Many drunk or impaired driving accidents result in both criminal charges and civil claims. However, California accident victims can pursue a civil lawsuit against the at-fault driver regardless of whether a criminal charge is underway. Plaintiffs may file a claim for damages when they suffer injuries because of a drunk or impaired driver. The victim must prove that the driver was negligent, and the plaintiff suffered injuries because of that negligence. Under the theory of negligence per se, the law presumes that the other party was negligent if they violated a law, statute, or ordinance designed to prevent the injury that occurred. However, the defendant can rebut the presumption by showing evidence that they did not violate the statute or the violation did not result in the plaintiff’s injury.

For example, recently, a national news report described a harrowing California impaired driving accident where six people suffered injuries, and three people died. According to reports, an impaired driver drove over a curb and onto a sidewalk slamming into the victims. Police arrested the 71-year-old motorist for vehicular manslaughter, driving while impaired, and causing great bodily injury while committing a felony. It is unclear if the impairment was related to alcohol or another substance; however, the case is still under investigation.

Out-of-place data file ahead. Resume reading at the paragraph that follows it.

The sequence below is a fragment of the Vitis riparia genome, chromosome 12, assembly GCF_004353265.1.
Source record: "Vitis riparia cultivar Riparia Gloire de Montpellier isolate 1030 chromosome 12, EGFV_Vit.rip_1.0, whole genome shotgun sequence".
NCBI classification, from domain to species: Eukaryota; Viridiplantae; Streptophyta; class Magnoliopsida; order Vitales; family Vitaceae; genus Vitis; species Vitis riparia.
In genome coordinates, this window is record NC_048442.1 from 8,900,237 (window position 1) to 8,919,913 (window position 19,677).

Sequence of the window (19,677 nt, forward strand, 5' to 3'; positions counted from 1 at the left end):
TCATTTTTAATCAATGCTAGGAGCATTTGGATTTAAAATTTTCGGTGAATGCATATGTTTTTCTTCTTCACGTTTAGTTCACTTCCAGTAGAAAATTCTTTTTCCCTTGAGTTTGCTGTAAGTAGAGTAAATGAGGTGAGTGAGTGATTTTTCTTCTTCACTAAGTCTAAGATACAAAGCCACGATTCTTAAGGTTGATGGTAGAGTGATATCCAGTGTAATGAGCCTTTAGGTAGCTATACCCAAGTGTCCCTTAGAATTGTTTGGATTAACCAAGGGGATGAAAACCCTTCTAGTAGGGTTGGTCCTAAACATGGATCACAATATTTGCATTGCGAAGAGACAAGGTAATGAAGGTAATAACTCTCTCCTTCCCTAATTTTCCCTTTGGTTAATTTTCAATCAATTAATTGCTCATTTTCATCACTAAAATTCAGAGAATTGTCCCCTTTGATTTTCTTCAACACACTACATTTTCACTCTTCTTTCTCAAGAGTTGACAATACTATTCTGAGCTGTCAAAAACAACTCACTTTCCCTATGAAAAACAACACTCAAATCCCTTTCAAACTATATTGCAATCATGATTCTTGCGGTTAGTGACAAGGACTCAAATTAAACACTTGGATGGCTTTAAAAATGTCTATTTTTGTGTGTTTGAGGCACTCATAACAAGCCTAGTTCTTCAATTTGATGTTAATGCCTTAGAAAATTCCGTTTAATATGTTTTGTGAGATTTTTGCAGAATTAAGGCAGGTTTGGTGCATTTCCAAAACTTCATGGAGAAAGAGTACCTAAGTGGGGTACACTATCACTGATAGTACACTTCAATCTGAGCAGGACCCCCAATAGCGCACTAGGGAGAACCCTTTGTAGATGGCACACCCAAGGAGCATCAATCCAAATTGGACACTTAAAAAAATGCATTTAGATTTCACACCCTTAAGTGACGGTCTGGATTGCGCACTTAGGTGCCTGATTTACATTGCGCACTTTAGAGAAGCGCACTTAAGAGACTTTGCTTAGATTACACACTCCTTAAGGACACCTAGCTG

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California motor vehicle accidents involving tractor-trailers and other large commercial vehicles are the most deadly type of motor vehicle collisions. The sheer magnitude and design of these vehicles make them more prone to causing wide-reaching destruction. After a California tractor-trailer accident injury, victims may suffer from long-term physical and psychological medical conditions. Insurance companies’ initial offers rarely cover the full extent of an accident victim’s losses and expenses, and a personal injury lawsuit is often the best way to recover damages.